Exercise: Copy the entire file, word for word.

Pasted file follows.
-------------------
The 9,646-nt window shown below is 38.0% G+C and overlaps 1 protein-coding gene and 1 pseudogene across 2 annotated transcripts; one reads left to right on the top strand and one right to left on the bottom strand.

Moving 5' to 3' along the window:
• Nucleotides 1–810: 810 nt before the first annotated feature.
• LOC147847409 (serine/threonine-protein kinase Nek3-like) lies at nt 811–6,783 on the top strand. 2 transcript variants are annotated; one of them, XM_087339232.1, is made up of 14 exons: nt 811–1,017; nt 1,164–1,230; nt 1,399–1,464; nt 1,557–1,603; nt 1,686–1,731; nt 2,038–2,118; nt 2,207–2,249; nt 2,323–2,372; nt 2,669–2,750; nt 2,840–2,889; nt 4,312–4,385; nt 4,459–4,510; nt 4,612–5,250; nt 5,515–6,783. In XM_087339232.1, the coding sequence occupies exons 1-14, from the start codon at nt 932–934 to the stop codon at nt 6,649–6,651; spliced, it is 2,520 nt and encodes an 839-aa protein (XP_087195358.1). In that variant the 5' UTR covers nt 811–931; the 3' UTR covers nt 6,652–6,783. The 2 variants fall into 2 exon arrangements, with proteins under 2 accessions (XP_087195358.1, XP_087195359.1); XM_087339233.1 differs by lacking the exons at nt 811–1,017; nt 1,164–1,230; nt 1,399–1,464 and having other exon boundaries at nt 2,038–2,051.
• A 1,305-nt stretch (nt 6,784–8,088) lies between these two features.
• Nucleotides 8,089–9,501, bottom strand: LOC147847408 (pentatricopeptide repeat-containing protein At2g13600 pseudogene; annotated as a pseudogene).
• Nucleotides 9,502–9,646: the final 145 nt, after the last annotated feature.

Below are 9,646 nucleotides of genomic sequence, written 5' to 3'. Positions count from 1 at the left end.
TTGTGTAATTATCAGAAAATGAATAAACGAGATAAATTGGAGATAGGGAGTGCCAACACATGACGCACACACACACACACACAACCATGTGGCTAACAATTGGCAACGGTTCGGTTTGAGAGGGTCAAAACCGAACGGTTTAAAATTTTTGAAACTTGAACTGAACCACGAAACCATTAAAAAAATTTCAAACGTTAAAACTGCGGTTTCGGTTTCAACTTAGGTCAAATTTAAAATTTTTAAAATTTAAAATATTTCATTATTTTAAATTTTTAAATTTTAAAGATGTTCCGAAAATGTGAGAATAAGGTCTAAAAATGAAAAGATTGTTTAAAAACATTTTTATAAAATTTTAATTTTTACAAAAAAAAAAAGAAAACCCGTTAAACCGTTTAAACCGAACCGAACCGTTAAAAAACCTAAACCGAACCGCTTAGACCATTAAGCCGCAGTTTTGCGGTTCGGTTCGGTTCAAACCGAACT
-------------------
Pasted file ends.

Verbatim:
The 9,646-nt window shown below is 38.0% G+C and overlaps 1 protein-coding gene and 1 pseudogene across 2 annotated transcripts; one reads left to right on the top strand and one right to left on the bottom strand.

Moving 5' to 3' along the window:
• Nucleotides 1–810: 810 nt before the first annotated feature.
• LOC147847409 (serine/threonine-protein kinase Nek3-like) lies at nt 811–6,783 on the top strand. 2 transcript variants are annotated; one of them, XM_087339232.1, is made up of 14 exons: nt 811–1,017; nt 1,164–1,230; nt 1,399–1,464; nt 1,557–1,603; nt 1,686–1,731; nt 2,038–2,118; nt 2,207–2,249; nt 2,323–2,372; nt 2,669–2,750; nt 2,840–2,889; nt 4,312–4,385; nt 4,459–4,510; nt 4,612–5,250; nt 5,515–6,783. In XM_087339232.1, the coding sequence occupies exons 1-14, from the start codon at nt 932–934 to the stop codon at nt 6,649–6,651; spliced, it is 2,520 nt and encodes an 839-aa protein (XP_087195358.1). In that variant the 5' UTR covers nt 811–931; the 3' UTR covers nt 6,652–6,783. The 2 variants fall into 2 exon arrangements, with proteins under 2 accessions (XP_087195358.1, XP_087195359.1); XM_087339233.1 differs by lacking the exons at nt 811–1,017; nt 1,164–1,230; nt 1,399–1,464 and having other exon boundaries at nt 2,038–2,051.
• A 1,305-nt stretch (nt 6,784–8,088) lies between these two features.
• Nucleotides 8,089–9,501, bottom strand: LOC147847408 (pentatricopeptide repeat-containing protein At2g13600 pseudogene; annotated as a pseudogene).
• Nucleotides 9,502–9,646: the final 145 nt, after the last annotated feature.

Below are 9,646 nucleotides of genomic sequence, written 5' to 3'. Positions count from 1 at the left end.
TTGTGTAATTATCAGAAAATGAATAAACGAGATAAATTGGAGATAGGGAGTGCCAACACATGACGCACACACACACACACACAACCATGTGGCTAACAATTGGCAACGGTTCGGTTTGAGAGGGTCAAAACCGAACGGTTTAAAATTTTTGAAACTTGAACTGAACCACGAAACCATTAAAAAAATTTCAAACGTTAAAACTGCGGTTTCGGTTTCAACTTAGGTCAAATTTAAAATTTTTAAAATTTAAAATATTTCATTATTTTAAATTTTTAAATTTTAAAGATGTTCCGAAAATGTGAGAATAAGGTCTAAAAATGAAAAGATTGTTTAAAAACATTTTTATAAAATTTTAATTTTTACAAAAAAAAAAAGAAAACCCGTTAAACCGTTTAAACCGAACCGAACCGTTAAAAAACCTAAACCGAACCGCTTAGACCATTAAGCCGCAGTTTTGCGGTTCGGTTCGGTTCAAACCGAACT